Fond of Tigers with Mats Gustafsson & Secret Mommy Quartet

Author: 
Kate Lerman

Kate Lerman, reviewer and photographer, attends and documents the Fond of Tigers show at the Biltmore.

Roll call time: Vancouver’s Fond of Tigers is made up of Stephen Lyons (guitar), Jesse Zubot (violin), Shanto Bhattacharya (bass), Morgan McDonald (keyboards), JP Carter (trumpet), Skye Brooks (drums), and Dan Gaucher (drums).

Years of Jumbalaya on CJSF ensured that I was familiar with at least some these exceptional Van musicians, Jesse Zubot in particular, and other projects on his label, Drip Audio.

At the Biltmore for their July 2nd show, as part of the Jazz Fest, the guys were joined by renowned Swedish saxophone player Mats Gustafsson.

Like other events, the Jazz Fest always makes for a great litmus test for my friends’ musical tastes. I always try to take a friend to a show that they would likely not see if it wasn’t for my suggestion and cajoling; makes me feel all powerful in my advising, and less of a nerd for rocking out to violin on a dance-floor by myself. Fond of Tigers proved to be a bull’s-eye in this regard. My friend’s a bass player, so I knew where his eyes were locked for the bulk of the show.

It was the first show in a long time that I spent mostly sitting (on a large block, under a speaker, feet plopped onto the stage). The layout at the Biltmore makes a setting as intimate as you want it to be. The audience can be nestled in cozy booths, nursing a drink and taking in the music; or dancers can be inches away from the musicians, feeling the bass through the soles of their shoes. This ‘closeness’ makes the cacophonous-to-perfection sound of Fond of Tigers an especially all-enveloping experience.

The nature of the show was ebbs and flows. A piece would begin, sometimes with Lyons’ impassioned guitar, other times with a drum-off (I maintain that two drummers is a near-genius choice). Then another musician would step in, music building. Sometimes a crescendo would be reached, and other times a piece would fade without warning. It was jazz-and-a-multitude-of-other-genres bliss that keeps you on your toes, but never feels inorganic.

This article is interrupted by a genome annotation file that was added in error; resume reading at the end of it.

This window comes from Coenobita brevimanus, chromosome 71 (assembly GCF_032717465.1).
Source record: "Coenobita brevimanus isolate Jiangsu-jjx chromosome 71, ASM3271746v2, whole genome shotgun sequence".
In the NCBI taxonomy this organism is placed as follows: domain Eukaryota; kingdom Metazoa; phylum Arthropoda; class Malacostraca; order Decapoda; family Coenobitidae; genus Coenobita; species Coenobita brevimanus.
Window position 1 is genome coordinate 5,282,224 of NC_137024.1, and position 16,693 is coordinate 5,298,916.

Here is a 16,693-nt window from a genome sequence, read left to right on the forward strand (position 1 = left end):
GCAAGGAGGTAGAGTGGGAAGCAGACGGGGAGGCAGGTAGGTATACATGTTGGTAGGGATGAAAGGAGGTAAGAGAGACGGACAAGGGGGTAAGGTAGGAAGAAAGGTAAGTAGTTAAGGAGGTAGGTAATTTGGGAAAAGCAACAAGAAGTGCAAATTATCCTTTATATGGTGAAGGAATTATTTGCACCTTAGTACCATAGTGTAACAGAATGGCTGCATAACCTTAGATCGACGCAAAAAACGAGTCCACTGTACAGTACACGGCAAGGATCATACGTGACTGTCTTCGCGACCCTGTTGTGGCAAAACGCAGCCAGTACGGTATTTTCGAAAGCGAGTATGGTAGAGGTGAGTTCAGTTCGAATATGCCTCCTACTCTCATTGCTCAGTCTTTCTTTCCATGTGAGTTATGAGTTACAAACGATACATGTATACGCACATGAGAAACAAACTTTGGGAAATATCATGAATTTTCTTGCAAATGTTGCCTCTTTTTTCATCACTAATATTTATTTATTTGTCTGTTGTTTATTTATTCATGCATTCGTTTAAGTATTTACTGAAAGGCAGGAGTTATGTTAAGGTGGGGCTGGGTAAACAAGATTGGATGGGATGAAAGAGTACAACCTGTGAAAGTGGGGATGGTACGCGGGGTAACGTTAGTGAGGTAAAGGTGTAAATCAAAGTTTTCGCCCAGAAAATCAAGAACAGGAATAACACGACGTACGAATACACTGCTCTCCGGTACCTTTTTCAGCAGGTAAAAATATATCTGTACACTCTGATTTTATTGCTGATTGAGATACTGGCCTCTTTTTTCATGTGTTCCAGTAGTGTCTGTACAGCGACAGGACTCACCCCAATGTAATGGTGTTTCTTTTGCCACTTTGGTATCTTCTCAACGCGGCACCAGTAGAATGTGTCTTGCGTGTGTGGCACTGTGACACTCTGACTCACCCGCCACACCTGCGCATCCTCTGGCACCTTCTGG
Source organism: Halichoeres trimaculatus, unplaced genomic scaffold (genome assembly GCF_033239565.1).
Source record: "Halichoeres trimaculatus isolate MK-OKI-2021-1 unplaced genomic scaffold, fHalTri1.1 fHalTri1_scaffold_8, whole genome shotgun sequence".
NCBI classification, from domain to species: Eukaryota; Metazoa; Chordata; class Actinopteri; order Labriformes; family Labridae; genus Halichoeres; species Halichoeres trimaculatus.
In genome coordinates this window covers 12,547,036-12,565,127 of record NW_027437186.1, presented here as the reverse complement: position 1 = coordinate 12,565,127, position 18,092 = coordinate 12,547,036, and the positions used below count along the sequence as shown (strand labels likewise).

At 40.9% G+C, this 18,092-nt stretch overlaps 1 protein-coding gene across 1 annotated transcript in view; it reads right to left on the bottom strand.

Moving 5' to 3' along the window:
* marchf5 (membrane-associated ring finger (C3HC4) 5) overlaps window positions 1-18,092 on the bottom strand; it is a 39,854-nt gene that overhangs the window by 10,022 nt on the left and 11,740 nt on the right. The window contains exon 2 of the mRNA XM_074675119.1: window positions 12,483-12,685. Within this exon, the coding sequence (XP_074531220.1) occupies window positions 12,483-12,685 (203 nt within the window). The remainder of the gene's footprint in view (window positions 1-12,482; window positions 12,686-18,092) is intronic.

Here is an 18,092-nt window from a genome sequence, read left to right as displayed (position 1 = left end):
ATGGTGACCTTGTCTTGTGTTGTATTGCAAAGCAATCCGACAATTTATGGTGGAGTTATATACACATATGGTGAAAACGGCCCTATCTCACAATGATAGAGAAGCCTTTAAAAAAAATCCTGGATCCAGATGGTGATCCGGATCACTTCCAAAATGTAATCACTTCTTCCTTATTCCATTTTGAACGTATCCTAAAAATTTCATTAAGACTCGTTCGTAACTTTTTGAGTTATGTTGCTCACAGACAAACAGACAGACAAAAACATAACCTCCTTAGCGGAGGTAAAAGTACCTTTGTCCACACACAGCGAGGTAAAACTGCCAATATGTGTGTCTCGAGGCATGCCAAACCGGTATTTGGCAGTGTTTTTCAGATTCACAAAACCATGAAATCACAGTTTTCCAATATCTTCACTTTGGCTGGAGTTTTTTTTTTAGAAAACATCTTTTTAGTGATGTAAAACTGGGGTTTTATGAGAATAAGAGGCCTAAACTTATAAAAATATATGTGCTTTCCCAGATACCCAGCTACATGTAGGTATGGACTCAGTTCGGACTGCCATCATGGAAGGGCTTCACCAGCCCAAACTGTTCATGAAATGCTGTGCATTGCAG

The extra notch in the show was the teaming up of FoT and Gustafsson, an incredible musician who creates a deep-in-your-bones sound and a visceral performance. Not very familiar with his background, I had to double-check that he was a guest musician, because the vibe and interaction between him and the band was so cohesive.

It’s fruitless judging a show like this piece-by-piece, as you’re rarely certain where an improvised trumpet lick came in, or when a violin solo spontaneously becomes a violin-and-trumpet jam. This feel does translate to FoT’s records, but to see a piece progress live is a whole ‘nother world.

If I have a half-baked complaint it’s that an average-length set felt excruciatingly short, probably due to the nature of pieces blending together into one cohesive bout of music. There was rarely any stop-and-starting. So as my friend dragged me out of the Biltmore (he loved the show, but I was lingering), I kept flinging longing glances at the sax on stage, hoping it’ll get magically back into the hands of Gustafsson, and another piece would begin.

Info for what’s coming up for Fond of Tigers can be seen at fondoftigers.com and www.dripaudio.com.

  • Posted on: 12 April 2016
  • By: Administrator
  • Author: Kate Lerman